When we lace up and go out for a run, it might be to add up some training miles, make time to think through a problem or simply to get away from work for an hour. But the act of putting one foot in front of another can be so much more than that, and once again we’re privileged in this issue of Like the Wind to be able to share stories of the power of running from all over the world.
And it really is “all over the world” – our amazing contributors this issue transport us via their words and imagery to New York by night, the beautiful tropical landscape of the Azores, the south Pacific island of Aitutaki, the high altitude of Addis Ababa and the stunning trails of the Alps. Meanwhile, in the Somalian capital, ex-soldier Jody Bragger shares the inspirational story of how he founded the Mogadishu Marathon, and why it means so much to Somalian runners to carry the flag of their country.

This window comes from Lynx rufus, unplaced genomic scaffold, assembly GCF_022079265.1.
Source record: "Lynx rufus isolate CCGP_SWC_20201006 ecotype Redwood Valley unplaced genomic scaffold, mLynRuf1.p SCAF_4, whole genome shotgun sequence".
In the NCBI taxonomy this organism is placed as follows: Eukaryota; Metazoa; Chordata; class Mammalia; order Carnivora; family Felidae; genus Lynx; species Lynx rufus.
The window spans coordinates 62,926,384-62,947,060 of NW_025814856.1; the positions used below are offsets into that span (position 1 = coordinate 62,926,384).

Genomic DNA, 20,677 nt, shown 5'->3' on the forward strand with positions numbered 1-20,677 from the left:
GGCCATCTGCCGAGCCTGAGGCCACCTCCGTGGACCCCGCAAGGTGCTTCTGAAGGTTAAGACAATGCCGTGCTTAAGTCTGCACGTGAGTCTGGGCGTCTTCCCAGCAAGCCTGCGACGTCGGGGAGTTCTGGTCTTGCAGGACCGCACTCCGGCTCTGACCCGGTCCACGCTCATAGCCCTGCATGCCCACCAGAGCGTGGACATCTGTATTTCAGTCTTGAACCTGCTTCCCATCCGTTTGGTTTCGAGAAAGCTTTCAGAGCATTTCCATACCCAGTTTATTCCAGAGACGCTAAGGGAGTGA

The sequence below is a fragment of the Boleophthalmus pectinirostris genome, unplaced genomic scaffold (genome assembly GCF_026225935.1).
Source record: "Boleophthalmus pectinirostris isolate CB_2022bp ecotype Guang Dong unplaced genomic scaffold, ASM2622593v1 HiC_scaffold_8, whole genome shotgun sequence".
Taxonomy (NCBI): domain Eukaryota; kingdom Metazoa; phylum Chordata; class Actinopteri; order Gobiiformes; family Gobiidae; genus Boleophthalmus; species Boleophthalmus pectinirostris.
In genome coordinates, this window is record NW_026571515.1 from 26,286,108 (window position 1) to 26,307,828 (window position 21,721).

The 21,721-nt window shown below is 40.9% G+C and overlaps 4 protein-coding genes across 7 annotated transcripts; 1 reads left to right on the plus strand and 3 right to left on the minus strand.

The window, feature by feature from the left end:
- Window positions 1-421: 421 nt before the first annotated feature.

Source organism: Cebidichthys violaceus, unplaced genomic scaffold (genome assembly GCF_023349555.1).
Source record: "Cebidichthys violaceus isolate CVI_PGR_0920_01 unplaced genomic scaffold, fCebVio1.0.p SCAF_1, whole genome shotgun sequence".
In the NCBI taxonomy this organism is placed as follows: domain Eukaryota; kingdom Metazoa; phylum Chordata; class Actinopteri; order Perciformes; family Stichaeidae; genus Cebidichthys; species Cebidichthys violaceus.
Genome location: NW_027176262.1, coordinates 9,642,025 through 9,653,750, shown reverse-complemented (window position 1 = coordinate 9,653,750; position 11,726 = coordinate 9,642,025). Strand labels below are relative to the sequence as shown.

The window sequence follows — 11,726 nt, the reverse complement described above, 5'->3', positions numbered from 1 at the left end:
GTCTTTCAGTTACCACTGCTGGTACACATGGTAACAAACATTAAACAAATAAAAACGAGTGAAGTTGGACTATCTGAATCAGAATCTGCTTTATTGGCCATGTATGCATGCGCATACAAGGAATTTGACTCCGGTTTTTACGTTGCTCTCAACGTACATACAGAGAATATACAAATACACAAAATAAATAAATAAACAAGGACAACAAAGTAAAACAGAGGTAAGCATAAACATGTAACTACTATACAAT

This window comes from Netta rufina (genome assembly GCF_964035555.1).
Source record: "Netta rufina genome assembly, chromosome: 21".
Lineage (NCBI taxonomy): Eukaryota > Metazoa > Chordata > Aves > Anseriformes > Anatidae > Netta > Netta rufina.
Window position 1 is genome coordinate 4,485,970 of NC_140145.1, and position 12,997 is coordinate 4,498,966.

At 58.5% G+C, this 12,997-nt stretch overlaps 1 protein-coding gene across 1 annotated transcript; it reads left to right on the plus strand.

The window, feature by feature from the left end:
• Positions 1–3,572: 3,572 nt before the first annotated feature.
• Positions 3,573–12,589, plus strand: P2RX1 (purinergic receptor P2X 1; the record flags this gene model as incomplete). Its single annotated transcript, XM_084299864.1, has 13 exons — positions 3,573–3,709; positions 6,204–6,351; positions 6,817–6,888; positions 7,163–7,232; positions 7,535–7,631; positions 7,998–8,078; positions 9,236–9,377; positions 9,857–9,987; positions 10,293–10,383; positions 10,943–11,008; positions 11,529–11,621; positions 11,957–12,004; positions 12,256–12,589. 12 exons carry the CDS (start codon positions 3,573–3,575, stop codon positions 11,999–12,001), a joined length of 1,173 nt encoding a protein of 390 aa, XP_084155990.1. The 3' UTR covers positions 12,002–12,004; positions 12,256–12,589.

Running has the power to change lives. Mary Beech shares her story of how the determination to run and the act of marathon training turned around her marriage, while Moe Bsat explores the underrepresentation of People of Colour in mainstream running, even though running can be a vehicle for change. Plus, Jonathan Acott opens up about how walking, running and the act of being outside became vital to his life after several diagnoses of cancer. Going for a run can also make us feel mentally stronger, as Olivia Ratcliffe discusses in her honest story of how depression crept into her life.
And then there are those runs that give you a huge buzz – but why is that? Journalist and marathoner Kate Carter has been researching the “runner’s high” for us, getting to grips with the science behind the phenomenon.
So whether you’re running for miles or for mental balance, and wherever in the world you hit the trails or the asphalt, let our stories inspire you.